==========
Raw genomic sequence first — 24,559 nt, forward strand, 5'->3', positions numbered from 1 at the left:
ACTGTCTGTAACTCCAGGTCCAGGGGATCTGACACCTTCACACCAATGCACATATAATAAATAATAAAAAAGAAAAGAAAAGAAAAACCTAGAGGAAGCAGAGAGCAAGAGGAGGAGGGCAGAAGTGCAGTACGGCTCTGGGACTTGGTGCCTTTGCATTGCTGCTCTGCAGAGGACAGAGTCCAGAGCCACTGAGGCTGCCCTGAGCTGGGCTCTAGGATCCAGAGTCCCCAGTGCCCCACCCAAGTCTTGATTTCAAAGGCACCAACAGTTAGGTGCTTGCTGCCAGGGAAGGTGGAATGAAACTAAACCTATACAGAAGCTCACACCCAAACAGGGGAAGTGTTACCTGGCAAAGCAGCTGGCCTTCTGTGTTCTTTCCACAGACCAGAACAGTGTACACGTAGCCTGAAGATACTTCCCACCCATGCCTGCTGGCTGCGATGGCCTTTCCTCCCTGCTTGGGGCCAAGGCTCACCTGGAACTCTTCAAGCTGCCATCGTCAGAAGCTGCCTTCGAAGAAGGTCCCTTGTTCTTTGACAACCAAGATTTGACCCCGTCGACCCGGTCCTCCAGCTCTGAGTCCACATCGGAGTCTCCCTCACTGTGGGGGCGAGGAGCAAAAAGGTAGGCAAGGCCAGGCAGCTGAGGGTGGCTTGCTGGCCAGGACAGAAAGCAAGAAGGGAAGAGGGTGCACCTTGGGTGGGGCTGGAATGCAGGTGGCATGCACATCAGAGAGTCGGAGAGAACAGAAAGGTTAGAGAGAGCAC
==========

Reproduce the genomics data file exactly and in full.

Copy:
Raw genomic sequence first — 24,559 nt, forward strand, 5'->3', positions numbered from 1 at the left:
ACTGTCTGTAACTCCAGGTCCAGGGGATCTGACACCTTCACACCAATGCACATATAATAAATAATAAAAAAGAAAAGAAAAGAAAAACCTAGAGGAAGCAGAGAGCAAGAGGAGGAGGGCAGAAGTGCAGTACGGCTCTGGGACTTGGTGCCTTTGCATTGCTGCTCTGCAGAGGACAGAGTCCAGAGCCACTGAGGCTGCCCTGAGCTGGGCTCTAGGATCCAGAGTCCCCAGTGCCCCACCCAAGTCTTGATTTCAAAGGCACCAACAGTTAGGTGCTTGCTGCCAGGGAAGGTGGAATGAAACTAAACCTATACAGAAGCTCACACCCAAACAGGGGAAGTGTTACCTGGCAAAGCAGCTGGCCTTCTGTGTTCTTTCCACAGACCAGAACAGTGTACACGTAGCCTGAAGATACTTCCCACCCATGCCTGCTGGCTGCGATGGCCTTTCCTCCCTGCTTGGGGCCAAGGCTCACCTGGAACTCTTCAAGCTGCCATCGTCAGAAGCTGCCTTCGAAGAAGGTCCCTTGTTCTTTGACAACCAAGATTTGACCCCGTCGACCCGGTCCTCCAGCTCTGAGTCCACATCGGAGTCTCCCTCACTGTGGGGGCGAGGAGCAAAAAGGTAGGCAAGGCCAGGCAGCTGAGGGTGGCTTGCTGGCCAGGACAGAAAGCAAGAAGGGAAGAGGGTGCACCTTGGGTGGGGCTGGAATGCAGGTGGCATGCACATCAGAGAGTCGGAGAGAACAGAAAGGTTAGAGAGAGCAC